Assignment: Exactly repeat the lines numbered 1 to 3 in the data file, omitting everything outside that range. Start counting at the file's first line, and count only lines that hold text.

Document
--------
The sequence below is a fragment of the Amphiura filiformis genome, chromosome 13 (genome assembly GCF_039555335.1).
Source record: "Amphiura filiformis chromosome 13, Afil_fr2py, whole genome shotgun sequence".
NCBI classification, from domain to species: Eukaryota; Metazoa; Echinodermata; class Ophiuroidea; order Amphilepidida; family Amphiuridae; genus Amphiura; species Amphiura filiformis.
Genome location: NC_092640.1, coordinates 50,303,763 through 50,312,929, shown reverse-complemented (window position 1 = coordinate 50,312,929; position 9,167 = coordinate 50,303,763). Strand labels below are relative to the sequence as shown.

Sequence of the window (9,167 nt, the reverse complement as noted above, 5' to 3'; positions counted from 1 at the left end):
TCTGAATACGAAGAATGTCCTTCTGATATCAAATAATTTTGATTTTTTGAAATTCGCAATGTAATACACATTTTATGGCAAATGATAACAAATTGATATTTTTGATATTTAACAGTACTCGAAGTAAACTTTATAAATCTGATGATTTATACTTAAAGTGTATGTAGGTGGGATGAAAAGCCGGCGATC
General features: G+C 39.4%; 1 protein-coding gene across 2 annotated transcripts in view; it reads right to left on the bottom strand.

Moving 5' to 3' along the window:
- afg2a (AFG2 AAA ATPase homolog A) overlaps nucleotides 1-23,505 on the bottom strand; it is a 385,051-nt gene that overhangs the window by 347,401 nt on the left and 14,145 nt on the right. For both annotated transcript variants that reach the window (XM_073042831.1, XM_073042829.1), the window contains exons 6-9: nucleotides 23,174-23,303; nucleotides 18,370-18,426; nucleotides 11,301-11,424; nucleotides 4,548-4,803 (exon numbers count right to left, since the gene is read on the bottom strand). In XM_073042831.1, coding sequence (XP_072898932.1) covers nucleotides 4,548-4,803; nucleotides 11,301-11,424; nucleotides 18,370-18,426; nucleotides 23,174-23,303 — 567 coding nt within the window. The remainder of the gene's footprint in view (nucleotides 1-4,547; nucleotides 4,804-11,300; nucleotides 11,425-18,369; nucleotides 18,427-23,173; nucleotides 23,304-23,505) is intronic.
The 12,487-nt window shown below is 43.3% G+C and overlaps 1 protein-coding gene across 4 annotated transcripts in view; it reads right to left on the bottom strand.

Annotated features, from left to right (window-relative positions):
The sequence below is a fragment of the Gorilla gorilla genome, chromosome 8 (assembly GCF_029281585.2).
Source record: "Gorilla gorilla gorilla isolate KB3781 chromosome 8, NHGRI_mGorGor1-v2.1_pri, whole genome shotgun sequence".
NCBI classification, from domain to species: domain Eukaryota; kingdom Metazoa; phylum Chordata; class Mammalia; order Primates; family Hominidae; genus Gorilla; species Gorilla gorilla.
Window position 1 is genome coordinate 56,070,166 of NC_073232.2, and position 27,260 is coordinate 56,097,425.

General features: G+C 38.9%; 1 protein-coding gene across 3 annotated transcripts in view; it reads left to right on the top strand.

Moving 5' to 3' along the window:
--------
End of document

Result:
The sequence below is a fragment of the Amphiura filiformis genome, chromosome 13 (genome assembly GCF_039555335.1).
Source record: "Amphiura filiformis chromosome 13, Afil_fr2py, whole genome shotgun sequence".
NCBI classification, from domain to species: Eukaryota; Metazoa; Echinodermata; class Ophiuroidea; order Amphilepidida; family Amphiuridae; genus Amphiura; species Amphiura filiformis.